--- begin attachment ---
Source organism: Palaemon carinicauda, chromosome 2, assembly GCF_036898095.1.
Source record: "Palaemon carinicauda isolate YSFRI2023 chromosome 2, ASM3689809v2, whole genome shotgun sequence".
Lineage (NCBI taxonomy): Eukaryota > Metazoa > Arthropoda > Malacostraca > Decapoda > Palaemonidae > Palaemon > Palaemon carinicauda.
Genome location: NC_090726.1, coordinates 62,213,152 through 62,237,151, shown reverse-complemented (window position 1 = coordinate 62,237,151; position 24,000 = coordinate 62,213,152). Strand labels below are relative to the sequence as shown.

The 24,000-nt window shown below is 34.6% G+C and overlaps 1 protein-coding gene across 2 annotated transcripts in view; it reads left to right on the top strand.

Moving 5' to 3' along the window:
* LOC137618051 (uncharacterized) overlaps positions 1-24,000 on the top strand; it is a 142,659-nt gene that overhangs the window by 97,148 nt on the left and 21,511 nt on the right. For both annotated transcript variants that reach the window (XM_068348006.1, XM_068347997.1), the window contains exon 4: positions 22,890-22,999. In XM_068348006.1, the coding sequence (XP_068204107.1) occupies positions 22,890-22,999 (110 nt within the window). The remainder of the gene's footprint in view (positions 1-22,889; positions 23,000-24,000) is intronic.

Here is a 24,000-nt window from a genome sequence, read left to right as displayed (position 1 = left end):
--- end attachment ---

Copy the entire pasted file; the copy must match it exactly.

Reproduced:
Source organism: Palaemon carinicauda, chromosome 2, assembly GCF_036898095.1.
Source record: "Palaemon carinicauda isolate YSFRI2023 chromosome 2, ASM3689809v2, whole genome shotgun sequence".
Lineage (NCBI taxonomy): Eukaryota > Metazoa > Arthropoda > Malacostraca > Decapoda > Palaemonidae > Palaemon > Palaemon carinicauda.
Genome location: NC_090726.1, coordinates 62,213,152 through 62,237,151, shown reverse-complemented (window position 1 = coordinate 62,237,151; position 24,000 = coordinate 62,213,152). Strand labels below are relative to the sequence as shown.

The 24,000-nt window shown below is 34.6% G+C and overlaps 1 protein-coding gene across 2 annotated transcripts in view; it reads left to right on the top strand.

Moving 5' to 3' along the window:
* LOC137618051 (uncharacterized) overlaps positions 1-24,000 on the top strand; it is a 142,659-nt gene that overhangs the window by 97,148 nt on the left and 21,511 nt on the right. For both annotated transcript variants that reach the window (XM_068348006.1, XM_068347997.1), the window contains exon 4: positions 22,890-22,999. In XM_068348006.1, the coding sequence (XP_068204107.1) occupies positions 22,890-22,999 (110 nt within the window). The remainder of the gene's footprint in view (positions 1-22,889; positions 23,000-24,000) is intronic.

Here is a 24,000-nt window from a genome sequence, read left to right as displayed (position 1 = left end):